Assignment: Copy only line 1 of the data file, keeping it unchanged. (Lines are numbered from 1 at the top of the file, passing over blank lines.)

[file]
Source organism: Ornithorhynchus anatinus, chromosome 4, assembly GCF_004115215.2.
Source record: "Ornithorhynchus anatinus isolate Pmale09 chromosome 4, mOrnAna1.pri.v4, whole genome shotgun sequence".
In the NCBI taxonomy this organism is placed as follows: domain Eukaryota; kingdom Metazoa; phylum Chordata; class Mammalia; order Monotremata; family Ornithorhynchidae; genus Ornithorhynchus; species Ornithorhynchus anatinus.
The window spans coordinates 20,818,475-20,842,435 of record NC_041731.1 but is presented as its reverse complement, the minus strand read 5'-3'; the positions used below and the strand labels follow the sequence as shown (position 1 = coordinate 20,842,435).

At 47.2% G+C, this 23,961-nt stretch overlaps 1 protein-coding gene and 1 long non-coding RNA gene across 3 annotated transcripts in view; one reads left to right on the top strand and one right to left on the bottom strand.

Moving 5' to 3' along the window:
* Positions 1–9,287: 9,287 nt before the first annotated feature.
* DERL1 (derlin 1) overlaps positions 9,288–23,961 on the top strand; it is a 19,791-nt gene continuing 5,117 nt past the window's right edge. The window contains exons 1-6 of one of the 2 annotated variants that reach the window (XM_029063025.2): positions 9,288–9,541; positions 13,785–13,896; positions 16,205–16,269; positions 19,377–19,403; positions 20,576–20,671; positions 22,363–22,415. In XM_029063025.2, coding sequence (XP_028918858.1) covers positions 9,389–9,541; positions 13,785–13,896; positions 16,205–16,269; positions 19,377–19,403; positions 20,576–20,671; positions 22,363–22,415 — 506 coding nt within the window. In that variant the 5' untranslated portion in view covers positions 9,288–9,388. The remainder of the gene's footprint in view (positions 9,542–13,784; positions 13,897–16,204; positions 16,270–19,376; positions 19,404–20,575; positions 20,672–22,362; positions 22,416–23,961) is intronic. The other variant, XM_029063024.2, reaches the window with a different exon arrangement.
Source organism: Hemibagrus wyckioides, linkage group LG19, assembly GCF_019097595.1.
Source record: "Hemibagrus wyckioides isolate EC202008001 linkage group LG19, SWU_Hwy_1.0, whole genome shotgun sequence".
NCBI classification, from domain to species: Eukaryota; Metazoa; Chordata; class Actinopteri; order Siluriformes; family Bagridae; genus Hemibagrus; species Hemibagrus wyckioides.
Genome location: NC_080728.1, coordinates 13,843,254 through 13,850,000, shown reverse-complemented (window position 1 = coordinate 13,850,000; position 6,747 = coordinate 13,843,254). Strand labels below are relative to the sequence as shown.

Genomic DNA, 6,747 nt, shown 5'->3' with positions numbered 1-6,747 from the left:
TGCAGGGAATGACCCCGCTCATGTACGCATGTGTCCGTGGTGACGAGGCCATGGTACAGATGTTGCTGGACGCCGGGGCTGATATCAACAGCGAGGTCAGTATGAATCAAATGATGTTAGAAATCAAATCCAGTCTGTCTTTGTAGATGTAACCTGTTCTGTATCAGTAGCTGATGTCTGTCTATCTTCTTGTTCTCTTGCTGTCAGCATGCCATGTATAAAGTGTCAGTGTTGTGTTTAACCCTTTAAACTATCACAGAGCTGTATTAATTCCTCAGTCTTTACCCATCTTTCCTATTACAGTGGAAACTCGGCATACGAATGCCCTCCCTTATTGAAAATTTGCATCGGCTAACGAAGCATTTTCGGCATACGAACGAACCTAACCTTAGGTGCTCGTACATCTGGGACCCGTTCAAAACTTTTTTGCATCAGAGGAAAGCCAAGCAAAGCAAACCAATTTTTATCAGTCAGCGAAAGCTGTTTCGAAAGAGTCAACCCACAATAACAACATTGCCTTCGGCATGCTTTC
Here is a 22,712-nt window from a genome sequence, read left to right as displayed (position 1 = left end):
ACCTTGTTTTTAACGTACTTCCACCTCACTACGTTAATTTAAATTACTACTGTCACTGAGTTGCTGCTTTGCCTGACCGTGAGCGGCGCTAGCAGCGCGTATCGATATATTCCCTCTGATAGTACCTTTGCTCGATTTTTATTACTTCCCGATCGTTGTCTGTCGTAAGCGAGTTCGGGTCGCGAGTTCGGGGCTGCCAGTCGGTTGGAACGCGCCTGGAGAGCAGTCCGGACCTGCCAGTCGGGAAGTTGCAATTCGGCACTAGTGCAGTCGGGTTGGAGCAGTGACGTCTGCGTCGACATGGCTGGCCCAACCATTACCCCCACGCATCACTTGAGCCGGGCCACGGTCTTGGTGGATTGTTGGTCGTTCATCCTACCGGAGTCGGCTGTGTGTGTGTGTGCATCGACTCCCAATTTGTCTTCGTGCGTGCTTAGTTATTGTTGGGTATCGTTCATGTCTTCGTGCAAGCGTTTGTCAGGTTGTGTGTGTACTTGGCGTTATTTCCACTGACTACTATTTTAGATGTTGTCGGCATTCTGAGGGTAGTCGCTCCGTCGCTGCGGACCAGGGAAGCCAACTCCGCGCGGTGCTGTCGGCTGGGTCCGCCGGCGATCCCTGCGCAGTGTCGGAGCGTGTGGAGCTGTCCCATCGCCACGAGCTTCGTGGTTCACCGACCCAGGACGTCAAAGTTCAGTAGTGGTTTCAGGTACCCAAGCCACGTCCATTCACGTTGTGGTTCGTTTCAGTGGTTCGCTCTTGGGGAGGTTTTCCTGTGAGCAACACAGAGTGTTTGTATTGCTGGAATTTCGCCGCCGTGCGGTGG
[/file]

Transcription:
Source organism: Ornithorhynchus anatinus, chromosome 4, assembly GCF_004115215.2.